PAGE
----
On this week’s cover of People magazine, we move away from the regular celebrity fiction and focus solely on the horrific school shooting at Sandy Hook Elementary. The cover of the magazine shows a collage of the young heroes who died when a gunman walked into their school last Friday and murdered 26 people – of whom the majority were elementary school students between the ages of five and ten. However, as with every tragedy, there are always stories of courage in the aftermath.
Jesse Lewis, 6, wrote “I love you” on his mother’s frosted windshield the morning before he died. Luckily, his mother, Scarlett Lewis, caught her son’s writing on film, “I said, ‘Oh, Jess, I have to take a picture of that.’ Thank God,” she exclusively told People magazine. Jesse was one of Victoria Soto’s learners. (You might remember Soto as the teacher who bravely hid her pupils in the closet and shielded them from Adam Lanza’s massacre.) Soto, who died a hero, managed to save several pupils, but regrettably, Jesse wasn’t one of them. He, in contrast, attempted to lunge at the shooter and stop the massacre, but he lost his life in a final heroic effort to save his friends and teachers. His parents, overcome with grief, told People magazine, “Jesse had no fear and thought he could conquer the world. He was a brave little boy who had no fear – and he always put everybody before himself.”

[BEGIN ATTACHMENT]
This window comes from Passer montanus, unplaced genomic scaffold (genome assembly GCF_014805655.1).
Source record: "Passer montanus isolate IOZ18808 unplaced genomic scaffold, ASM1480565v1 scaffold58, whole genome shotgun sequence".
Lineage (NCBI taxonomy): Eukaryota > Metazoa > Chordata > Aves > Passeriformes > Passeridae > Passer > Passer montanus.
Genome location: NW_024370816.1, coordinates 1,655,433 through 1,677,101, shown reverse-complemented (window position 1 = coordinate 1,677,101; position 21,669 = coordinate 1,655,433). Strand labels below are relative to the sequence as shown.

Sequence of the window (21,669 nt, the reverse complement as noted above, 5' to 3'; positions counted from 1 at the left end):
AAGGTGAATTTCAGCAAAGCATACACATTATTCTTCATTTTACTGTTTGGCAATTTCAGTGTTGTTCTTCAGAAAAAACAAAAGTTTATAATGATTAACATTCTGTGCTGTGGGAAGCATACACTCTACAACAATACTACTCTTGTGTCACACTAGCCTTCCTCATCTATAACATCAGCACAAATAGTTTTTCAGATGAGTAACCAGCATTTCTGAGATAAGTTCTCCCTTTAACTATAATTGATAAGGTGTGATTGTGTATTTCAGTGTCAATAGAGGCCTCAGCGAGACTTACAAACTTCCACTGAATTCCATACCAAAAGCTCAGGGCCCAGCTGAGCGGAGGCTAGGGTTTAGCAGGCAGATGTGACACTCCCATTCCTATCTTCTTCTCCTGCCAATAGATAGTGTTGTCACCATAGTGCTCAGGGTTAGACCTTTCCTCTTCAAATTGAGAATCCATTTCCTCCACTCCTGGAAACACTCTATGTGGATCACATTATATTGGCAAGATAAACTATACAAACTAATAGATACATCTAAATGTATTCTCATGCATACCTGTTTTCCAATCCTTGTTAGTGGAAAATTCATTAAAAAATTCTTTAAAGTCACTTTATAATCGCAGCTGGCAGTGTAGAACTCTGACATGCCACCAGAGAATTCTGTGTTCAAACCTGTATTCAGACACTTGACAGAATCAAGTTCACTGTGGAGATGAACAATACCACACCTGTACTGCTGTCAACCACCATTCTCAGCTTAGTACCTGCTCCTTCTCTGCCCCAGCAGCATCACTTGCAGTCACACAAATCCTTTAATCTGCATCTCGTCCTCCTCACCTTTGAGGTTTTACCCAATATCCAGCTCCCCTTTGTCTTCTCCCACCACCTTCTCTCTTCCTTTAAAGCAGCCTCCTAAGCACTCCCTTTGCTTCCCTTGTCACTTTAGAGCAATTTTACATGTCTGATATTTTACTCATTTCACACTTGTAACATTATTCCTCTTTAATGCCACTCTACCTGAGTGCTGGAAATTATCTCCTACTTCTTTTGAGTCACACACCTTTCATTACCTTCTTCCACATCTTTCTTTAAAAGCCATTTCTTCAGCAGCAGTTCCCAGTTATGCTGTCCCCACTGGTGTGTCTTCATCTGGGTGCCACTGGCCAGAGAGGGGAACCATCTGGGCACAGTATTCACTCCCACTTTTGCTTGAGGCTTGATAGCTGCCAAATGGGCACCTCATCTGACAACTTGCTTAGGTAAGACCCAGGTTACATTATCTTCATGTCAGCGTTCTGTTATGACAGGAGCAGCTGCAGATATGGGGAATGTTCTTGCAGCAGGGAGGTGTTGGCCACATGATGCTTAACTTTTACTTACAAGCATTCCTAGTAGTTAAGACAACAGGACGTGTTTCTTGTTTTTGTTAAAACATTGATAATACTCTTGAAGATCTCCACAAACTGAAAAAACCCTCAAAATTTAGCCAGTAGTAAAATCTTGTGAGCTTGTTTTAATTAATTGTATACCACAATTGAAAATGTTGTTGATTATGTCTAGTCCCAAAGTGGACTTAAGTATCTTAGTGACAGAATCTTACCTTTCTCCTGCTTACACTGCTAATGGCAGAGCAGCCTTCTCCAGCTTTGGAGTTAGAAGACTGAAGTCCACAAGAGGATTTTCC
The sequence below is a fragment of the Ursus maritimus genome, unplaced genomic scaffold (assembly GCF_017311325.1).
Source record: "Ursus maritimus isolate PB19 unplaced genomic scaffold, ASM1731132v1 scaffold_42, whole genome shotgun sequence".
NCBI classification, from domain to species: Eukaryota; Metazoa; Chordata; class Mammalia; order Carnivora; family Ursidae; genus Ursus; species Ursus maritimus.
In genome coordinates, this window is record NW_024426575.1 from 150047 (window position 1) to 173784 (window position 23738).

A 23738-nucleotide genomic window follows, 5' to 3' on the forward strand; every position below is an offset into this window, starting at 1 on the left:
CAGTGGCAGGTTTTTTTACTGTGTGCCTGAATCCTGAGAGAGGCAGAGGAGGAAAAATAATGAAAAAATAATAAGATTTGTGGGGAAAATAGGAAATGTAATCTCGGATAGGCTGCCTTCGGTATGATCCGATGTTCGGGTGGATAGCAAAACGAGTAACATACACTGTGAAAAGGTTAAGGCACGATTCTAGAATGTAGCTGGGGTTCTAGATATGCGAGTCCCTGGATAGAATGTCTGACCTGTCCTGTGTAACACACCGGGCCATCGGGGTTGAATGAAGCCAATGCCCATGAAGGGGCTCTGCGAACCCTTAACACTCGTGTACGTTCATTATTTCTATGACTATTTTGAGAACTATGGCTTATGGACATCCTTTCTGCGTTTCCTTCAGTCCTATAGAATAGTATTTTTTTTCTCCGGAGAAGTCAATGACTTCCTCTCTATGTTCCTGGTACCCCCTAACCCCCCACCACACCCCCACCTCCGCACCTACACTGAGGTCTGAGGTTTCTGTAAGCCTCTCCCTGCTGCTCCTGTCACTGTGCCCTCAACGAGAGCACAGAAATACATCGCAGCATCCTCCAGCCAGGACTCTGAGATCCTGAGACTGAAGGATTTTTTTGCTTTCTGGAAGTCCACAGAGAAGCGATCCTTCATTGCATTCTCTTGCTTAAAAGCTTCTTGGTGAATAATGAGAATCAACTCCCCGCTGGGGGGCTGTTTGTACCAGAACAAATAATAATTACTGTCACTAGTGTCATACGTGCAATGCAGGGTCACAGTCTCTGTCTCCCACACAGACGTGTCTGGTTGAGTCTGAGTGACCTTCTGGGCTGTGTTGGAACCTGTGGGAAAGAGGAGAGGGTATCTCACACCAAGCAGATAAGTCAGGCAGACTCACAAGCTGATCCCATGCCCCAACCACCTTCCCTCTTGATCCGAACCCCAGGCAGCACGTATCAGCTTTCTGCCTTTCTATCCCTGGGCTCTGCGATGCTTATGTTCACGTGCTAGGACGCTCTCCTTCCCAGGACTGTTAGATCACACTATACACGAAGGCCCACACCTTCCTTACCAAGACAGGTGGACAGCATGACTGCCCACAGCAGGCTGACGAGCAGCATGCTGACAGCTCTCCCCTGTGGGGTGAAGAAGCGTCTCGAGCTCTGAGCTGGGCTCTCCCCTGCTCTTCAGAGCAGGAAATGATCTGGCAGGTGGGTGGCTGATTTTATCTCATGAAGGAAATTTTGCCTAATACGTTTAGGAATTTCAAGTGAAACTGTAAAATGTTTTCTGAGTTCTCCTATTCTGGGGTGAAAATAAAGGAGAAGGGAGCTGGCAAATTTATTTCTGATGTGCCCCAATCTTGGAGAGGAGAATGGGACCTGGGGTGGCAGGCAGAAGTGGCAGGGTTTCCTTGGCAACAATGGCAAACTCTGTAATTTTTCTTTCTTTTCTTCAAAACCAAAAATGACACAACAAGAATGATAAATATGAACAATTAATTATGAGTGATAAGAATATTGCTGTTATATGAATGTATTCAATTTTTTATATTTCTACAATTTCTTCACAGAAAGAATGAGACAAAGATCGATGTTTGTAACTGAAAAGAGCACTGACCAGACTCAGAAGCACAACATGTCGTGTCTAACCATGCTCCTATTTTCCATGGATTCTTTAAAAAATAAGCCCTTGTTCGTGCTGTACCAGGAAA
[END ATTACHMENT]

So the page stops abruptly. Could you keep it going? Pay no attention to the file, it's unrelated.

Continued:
One of the other heroes, Principal Dawn Hochsprung, is also exclusively featured in People magazine’s latest issue. During the initial stages of the shooting, Hochsprung switched on the school’s P.A. system and managed to save hundreds of lives in the process. Hochsprung not only offered up her final moments for the safety and survival of her pupils and staff, but she also died as a symbol of courage and heroism in the face of evil.
May these young heroes and their legacies become a blueprint for humanity, and may their names forever be etched into our memories. We dedicate these final words to the heroes and victims of this great tragedy, “Sometimes standing against evil is more important than defeating it. The greatest heroes stand because it is right to do so, not because they believe they will walk away with their lives. Such selfless courage is a victory in itself.” – N.D. Wilson, Dandelion Fire